The terror attacks in Mumbai are certainly something I "watched with horror," both from a personal and geopolitical perspective. Just days before it happened, my Dad had been reminiscing about having Shore Patrol duty in Bombay during his Navy career. That meant digging sailors out of some pretty sleazy dives, but it also meant staying at the Taj Mahal hotel. It was a shock to have that place suddenly in the news, and for something so horrific.

Two weeks ago, my brother was over there on business — and of course, he would have been a target had he been there still. As my father would have been, long before. That was underlined for me in a sidebar piece the WSJ ran Friday, accounting for the employees of various international firms in Mumbai.

Stan Dubinsky from over at USC sent me an e-mail that had been sent out by Hesh Epstein, the Chabad rabbi here in Columbia, about the young Chabad rabbi and his wife killed by the terrorists — presumably for the "crime" of being Jewish. I took a lecture course a couple of years back given by Rabbi Epstein (about Jewish beliefs regarding the Messiah, it was fascinating), and was deeply impressed by his devotion and scholarship. If it had been Hesh over there instead of that young man and his wife… the tragedy would have been far more personal. As it is, it’s bad enough.

Too much personal? Then consider the overall death toll, and the geopolitical implications — India is blaming Pakistan, and both countries have nukes.

I think what got me to thinking about the personal angles was Nicholas Kristof’s column yesterday (beware the image if you follow the link!), which I chose this morning to put on tomorrow’s op-ed page, and which started like this:

ISLAMABAD, Pakistan — Terrorism in this part of the world usually means bombs exploding or hotels burning, as the latest horrific scenes from Mumbai attest. Yet alongside the brutal public terrorism that fills the television screens, there is an equally cruel form of terrorism that gets almost no attention and thrives as a result: flinging acid on a woman’s face to leave her hideously deformed.

Here in Pakistan, I’ve been investigating such acid attacks, which are commonly used to terrorize and subjugate women and girls in a swath of Asia from Afghanistan through Cambodia (men are almost never attacked with acid). Because women usually don’t matter in this part of the world, their attackers are rarely prosecuted and acid sales are usually not controlled. It’s a kind of terrorism that becomes accepted as part of the background noise in the region…

This is something I "watch with horror," without even having to see it. Unfortunately, I DID see it, in a photograph with Kristof’s column online. And it wasn’t the first time I’ve seen such images. I had run across the ones you see below (with their original captions) a week or two ago when I was looking for something to go with a previous Kristof column, and had searched the AP archive for "Pakistan" and "women." The images all moved on the wire earlier this year.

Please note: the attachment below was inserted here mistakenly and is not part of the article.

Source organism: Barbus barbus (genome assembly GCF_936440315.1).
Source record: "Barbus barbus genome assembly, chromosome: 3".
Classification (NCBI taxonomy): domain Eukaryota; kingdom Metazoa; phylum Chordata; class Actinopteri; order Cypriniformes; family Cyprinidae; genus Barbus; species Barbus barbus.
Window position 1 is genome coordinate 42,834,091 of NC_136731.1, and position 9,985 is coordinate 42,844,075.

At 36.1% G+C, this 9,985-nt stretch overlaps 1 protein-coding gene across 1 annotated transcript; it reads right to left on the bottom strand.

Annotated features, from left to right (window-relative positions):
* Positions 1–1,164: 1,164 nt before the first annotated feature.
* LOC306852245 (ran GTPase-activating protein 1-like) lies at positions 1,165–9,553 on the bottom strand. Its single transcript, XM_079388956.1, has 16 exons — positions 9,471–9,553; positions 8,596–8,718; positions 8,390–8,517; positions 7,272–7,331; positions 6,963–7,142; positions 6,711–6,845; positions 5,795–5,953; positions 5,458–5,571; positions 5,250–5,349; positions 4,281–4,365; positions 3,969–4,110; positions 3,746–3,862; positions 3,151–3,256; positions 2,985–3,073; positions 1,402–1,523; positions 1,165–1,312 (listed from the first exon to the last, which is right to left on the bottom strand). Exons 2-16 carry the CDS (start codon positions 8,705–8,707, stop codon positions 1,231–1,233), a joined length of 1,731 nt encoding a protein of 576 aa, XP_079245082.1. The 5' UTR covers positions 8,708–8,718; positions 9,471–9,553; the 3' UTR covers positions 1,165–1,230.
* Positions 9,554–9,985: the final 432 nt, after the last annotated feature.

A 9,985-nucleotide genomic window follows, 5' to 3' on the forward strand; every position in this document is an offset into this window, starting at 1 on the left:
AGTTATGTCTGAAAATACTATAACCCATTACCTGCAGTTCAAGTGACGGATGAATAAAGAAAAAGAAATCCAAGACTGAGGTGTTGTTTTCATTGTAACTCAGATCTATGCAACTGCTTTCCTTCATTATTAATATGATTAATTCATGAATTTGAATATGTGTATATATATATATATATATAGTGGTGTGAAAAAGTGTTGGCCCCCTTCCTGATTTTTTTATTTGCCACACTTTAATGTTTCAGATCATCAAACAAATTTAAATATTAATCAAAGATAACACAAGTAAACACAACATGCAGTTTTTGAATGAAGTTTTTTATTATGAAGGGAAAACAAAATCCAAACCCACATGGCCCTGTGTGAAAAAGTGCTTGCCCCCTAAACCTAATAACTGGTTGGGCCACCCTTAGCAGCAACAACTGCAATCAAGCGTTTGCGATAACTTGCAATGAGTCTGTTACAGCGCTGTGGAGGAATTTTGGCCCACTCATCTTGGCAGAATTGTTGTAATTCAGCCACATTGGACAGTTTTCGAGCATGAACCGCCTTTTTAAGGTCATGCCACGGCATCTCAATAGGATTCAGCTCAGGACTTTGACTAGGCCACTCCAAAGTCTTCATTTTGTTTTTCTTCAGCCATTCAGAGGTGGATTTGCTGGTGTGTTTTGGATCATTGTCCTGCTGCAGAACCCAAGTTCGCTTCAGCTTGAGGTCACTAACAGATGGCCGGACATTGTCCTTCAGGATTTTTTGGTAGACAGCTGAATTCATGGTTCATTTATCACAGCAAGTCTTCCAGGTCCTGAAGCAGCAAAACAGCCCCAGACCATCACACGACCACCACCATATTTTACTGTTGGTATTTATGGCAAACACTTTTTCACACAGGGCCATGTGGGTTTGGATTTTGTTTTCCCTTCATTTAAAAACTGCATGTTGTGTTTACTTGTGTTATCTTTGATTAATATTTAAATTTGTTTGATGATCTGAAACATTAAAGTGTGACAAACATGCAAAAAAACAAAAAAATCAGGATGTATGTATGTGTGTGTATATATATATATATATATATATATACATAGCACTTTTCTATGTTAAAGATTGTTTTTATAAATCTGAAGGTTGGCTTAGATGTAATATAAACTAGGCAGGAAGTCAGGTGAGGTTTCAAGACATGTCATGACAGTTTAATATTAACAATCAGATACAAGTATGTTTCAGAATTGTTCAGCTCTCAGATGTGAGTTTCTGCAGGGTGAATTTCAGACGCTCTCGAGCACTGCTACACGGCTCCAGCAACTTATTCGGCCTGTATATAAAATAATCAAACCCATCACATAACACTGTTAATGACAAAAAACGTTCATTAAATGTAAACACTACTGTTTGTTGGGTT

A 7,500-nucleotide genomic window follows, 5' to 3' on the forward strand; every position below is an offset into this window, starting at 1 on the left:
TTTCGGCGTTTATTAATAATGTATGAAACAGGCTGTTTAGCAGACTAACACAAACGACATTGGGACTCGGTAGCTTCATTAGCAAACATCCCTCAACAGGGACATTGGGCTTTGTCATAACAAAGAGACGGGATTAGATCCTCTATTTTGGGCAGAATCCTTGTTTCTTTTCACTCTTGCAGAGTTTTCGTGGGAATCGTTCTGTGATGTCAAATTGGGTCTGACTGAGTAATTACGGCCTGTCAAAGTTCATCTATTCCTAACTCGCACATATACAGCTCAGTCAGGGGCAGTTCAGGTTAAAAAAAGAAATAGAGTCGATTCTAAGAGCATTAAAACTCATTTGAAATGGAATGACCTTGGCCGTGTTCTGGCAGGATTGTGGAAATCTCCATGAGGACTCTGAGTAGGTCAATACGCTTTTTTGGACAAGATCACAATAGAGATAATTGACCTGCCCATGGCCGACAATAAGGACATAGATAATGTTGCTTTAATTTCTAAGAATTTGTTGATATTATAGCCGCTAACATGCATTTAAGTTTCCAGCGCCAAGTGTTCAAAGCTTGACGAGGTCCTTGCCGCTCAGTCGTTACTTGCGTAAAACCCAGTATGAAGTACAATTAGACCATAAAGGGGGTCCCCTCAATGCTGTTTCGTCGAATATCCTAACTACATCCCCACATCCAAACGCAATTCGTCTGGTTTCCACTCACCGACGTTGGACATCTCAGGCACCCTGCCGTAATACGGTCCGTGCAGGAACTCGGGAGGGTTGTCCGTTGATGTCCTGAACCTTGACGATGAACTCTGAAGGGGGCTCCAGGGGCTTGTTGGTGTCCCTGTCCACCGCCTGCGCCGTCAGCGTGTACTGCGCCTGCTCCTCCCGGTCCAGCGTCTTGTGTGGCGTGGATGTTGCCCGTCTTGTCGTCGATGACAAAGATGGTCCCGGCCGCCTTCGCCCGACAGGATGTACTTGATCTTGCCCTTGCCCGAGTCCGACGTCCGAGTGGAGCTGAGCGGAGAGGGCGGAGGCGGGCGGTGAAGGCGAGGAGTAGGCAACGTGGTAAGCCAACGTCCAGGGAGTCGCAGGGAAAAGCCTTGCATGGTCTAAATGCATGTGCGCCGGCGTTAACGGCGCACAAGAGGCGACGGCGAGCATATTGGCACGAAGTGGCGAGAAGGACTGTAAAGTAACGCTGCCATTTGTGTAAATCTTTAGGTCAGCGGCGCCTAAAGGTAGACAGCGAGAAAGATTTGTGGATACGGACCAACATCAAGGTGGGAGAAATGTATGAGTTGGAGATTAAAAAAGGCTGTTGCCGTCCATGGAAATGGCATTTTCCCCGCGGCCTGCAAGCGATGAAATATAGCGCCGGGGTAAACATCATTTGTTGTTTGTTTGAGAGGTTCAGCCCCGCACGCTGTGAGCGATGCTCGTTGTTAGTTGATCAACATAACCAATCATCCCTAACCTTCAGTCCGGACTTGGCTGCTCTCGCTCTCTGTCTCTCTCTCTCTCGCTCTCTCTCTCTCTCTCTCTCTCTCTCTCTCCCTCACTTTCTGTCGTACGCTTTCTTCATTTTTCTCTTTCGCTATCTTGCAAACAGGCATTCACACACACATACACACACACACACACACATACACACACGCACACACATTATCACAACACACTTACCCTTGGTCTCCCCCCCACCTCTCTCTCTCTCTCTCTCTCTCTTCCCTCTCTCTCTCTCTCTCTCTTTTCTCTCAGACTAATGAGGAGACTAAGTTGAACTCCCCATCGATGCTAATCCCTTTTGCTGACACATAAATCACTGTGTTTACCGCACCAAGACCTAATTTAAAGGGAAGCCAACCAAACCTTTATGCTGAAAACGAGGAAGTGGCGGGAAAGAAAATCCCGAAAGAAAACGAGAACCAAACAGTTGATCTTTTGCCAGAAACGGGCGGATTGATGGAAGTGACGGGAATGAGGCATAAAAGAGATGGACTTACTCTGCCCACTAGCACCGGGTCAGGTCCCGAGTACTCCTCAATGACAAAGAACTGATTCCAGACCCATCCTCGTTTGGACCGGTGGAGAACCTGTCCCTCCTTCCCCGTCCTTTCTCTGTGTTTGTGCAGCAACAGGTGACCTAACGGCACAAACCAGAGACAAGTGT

This is the kind of thing that I believe the phrase "watched with horror" should be reserved for. And that’s my point in posting these images. I almost put them in the paper, but I thought Kristof’s column communicated the horror fully enough. As you know, one thing I use the blog for is to post things I don’t put in the paper. Maybe I was wrong to balk at doing that. But as hardened as newspapermen are supposed to be, I hesitate even now to post them here. And yet, these pictures aren’t as bad — that is, the injuries aren’t as recent — as the cases Kristof wrote about.

Kristof and his wife received the Pulitzer for reporting on the democracy movement in China years ago. He deserves another one for telling these women’s stories — as he has done for the powerless (so often women) in Darfur and elsewhere. By horrifying decent people everywhere, he performs a great service.


Irum Saeed, 30, adjusts her scarf as she poses for a photograph at her office at the Urdu University in Islamabad, Pakistan, Thursday, July 24, 2008. Irum was burnt on her face, back and shoulders with acid thrown in the middle of the street by a boy whom she rejected for marriage 12 years ago. She has undergone plastic surgery 25 times to try to recover from her scars with the help of Depilex-Smileagain Foundation in Lahore. Smileagain is an organization that helps burn victims to reintegrate into society through medical and psychological support, sometimes employing them as beauticians at Depilex beauty centers. Irum is one of the 240 registered victims of Smileagain’s help list in Pakistan. (AP Photo/Emilio Morenatti)


Shameem Akhter, 18, poses for a photograph at her home in Jhang, Pakistan, Wednesday, July 10, 2008. Three years ago three boys threw acid on her. Shameem has undergone plastic surgery 10 times to try to recover from her scars with the help of Depilex-Smileagain Foundation in Lahore. Smileagain is an organization that helps burn victims to reintegrate into society through medical and psychological support, sometimes employing them as beauticians at Depilex beauty centers. Shameem is one of the 240 registered victims of Smileagain’s help list in Pakistan. (AP Photo/Emilio Morenatti)


Attiya Khalil, 16, poses for a photograph at her home in Lahore, Pakistan, Wednesday, July 9, 2008. Attiya’s face was burnt with acid thrown by relatives of a neighbor boy whom she rejected for marriage around 3 years ago. She has undergone plastic surgery three times to try to recover from her scars with the help of Depilex-Smileagain Foundation in Lahore. Smileagain is an organization that helps burn victims to reintegrate into society through medical and psychological support, sometimes employing them as beauticians at Depilex beauty centers. Attiya is one of the 240 registered victims of Smileagain’s help list in Pakistan. (AP Photo/Emilio Morenatti)